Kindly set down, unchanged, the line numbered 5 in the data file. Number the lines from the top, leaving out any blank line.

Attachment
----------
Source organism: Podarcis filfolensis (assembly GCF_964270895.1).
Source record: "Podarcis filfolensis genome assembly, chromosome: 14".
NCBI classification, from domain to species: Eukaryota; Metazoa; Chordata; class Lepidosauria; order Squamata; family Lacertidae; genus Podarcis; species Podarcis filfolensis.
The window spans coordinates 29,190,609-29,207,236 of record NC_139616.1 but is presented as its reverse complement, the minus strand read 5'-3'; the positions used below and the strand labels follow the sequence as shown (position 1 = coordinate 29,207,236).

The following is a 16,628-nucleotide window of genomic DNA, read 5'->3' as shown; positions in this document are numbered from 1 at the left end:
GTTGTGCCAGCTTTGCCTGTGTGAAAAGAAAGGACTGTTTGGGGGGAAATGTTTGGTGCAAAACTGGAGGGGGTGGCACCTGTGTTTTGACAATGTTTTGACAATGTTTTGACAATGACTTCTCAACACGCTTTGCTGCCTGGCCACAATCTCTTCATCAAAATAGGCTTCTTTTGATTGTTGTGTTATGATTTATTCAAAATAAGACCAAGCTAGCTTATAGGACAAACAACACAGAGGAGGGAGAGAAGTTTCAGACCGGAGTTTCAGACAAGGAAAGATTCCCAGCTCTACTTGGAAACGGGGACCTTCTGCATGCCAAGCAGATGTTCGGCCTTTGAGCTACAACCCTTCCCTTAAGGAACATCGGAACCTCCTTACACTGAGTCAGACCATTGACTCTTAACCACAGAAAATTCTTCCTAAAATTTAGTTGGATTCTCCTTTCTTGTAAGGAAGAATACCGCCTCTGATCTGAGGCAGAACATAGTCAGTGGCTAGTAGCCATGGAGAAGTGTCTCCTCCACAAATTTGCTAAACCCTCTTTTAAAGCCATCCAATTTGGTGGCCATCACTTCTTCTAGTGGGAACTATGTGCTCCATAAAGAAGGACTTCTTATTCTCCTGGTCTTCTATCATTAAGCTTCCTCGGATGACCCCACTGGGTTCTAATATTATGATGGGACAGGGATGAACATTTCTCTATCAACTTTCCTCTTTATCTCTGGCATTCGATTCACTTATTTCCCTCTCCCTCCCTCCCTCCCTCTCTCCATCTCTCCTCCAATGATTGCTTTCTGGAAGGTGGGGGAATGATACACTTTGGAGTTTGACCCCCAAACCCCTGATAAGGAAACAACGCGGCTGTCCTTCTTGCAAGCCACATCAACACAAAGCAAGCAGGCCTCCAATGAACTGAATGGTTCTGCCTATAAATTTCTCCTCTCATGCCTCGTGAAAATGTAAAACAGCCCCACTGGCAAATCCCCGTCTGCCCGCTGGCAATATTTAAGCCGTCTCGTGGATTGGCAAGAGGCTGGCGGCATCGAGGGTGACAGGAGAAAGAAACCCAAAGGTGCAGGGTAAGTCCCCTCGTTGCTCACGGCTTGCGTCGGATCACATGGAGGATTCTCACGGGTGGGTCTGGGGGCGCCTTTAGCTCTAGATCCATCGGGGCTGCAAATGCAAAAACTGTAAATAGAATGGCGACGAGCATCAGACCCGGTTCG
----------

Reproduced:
The following is a 16,628-nucleotide window of genomic DNA, read 5'->3' as shown; positions in this document are numbered from 1 at the left end: